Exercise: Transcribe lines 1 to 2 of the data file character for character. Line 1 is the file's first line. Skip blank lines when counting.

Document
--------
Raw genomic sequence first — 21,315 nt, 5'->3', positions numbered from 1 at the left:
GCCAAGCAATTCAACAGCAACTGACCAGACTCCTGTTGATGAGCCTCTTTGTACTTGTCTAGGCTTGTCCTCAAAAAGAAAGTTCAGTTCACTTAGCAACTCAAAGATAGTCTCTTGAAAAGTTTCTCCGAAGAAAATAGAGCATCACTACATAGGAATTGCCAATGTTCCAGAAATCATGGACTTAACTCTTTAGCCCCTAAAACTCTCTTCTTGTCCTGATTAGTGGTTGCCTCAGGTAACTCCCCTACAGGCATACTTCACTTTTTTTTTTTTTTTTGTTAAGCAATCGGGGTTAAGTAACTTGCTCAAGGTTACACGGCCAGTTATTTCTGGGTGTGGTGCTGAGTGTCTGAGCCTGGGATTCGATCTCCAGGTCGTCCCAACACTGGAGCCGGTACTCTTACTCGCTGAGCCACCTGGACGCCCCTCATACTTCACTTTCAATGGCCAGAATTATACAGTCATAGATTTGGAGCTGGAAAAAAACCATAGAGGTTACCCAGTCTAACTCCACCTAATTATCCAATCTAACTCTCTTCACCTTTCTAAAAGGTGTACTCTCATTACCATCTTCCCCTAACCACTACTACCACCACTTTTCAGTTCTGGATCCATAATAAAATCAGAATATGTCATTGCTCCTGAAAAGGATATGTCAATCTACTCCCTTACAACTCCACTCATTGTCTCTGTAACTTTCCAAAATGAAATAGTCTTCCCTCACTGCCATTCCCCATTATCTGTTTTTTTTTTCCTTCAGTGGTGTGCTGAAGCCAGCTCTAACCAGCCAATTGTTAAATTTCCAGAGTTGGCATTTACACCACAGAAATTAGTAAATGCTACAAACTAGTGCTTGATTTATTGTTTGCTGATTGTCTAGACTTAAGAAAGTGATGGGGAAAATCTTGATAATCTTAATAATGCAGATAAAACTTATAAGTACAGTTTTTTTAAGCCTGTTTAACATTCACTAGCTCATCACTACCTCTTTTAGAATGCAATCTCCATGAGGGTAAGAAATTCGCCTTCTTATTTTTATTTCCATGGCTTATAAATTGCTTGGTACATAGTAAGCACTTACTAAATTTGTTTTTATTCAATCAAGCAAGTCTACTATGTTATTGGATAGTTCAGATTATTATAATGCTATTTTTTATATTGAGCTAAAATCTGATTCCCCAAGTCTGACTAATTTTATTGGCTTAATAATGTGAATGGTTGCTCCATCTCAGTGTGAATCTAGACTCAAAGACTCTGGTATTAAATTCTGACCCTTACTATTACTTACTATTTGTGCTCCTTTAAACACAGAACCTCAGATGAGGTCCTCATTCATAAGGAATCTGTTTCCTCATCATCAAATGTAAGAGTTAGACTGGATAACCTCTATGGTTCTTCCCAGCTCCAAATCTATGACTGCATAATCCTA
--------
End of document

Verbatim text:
Raw genomic sequence first — 21,315 nt, 5'->3', positions numbered from 1 at the left:
GCCAAGCAATTCAACAGCAACTGACCAGACTCCTGTTGATGAGCCTCTTTGTACTTGTCTAGGCTTGTCCTCAAAAAGAAAGTTCAGTTCACTTAGCAACTCAAAGATAGTCTCTTGAAAAGTTTCTCCGAAGAAAATAGAGCATCACTACATAGGAATTGCCAATGTTCCAGAAATCATGGACTTAACTCTTTAGCCCCTAAAACTCTCTTCTTGTCCTGATTAGTGGTTGCCTCAGGTAACTCCCCTACAGGCATACTTCACTTTTTTTTTTTTTTTTGTTAAGCAATCGGGGTTAAGTAACTTGCTCAAGGTTACACGGCCAGTTATTTCTGGGTGTGGTGCTGAGTGTCTGAGCCTGGGATTCGATCTCCAGGTCGTCCCAACACTGGAGCCGGTACTCTTACTCGCTGAGCCACCTGGACGCCCCTCATACTTCACTTTCAATGGCCAGAATTATACAGTCATAGATTTGGAGCTGGAAAAAAACCATAGAGGTTACCCAGTCTAACTCCACCTAATTATCCAATCTAACTCTCTTCACCTTTCTAAAAGGTGTACTCTCATTACCATCTTCCCCTAACCACTACTACCACCACTTTTCAGTTCTGGATCCATAATAAAATCAGAATATGTCATTGCTCCTGAAAAGGATATGTCAATCTACTCCCTTACAACTCCACTCATTGTCTCTGTAACTTTCCAAAATGAAATAGTCTTCCCTCACTGCCATTCCCCATTATCTGTTTTTTTTTTCCTTCAGTGGTGTGCTGAAGCCAGCTCTAACCAGCCAATTGTTAAATTTCCAGAGTTGGCATTTACACCACAGAAATTAGTAAATGCTACAAACTAGTGCTTGATTTATTGTTTGCTGATTGTCTAGACTTAAGAAAGTGATGGGGAAAATCTTGATAATCTTAATAATGCAGATAAAACTTATAAGTACAGTTTTTTTAAGCCTGTTTAACATTCACTAGCTCATCACTACCTCTTTTAGAATGCAATCTCCATGAGGGTAAGAAATTCGCCTTCTTATTTTTATTTCCATGGCTTATAAATTGCTTGGTACATAGTAAGCACTTACTAAATTTGTTTTTATTCAATCAAGCAAGTCTACTATGTTATTGGATAGTTCAGATTATTATAATGCTATTTTTTATATTGAGCTAAAATCTGATTCCCCAAGTCTGACTAATTTTATTGGCTTAATAATGTGAATGGTTGCTCCATCTCAGTGTGAATCTAGACTCAAAGACTCTGGTATTAAATTCTGACCCTTACTATTACTTACTATTTGTGCTCCTTTAAACACAGAACCTCAGATGAGGTCCTCATTCATAAGGAATCTGTTTCCTCATCATCAAATGTAAGAGTTAGACTGGATAACCTCTATGGTTCTTCCCAGCTCCAAATCTATGACTGCATAATCCTA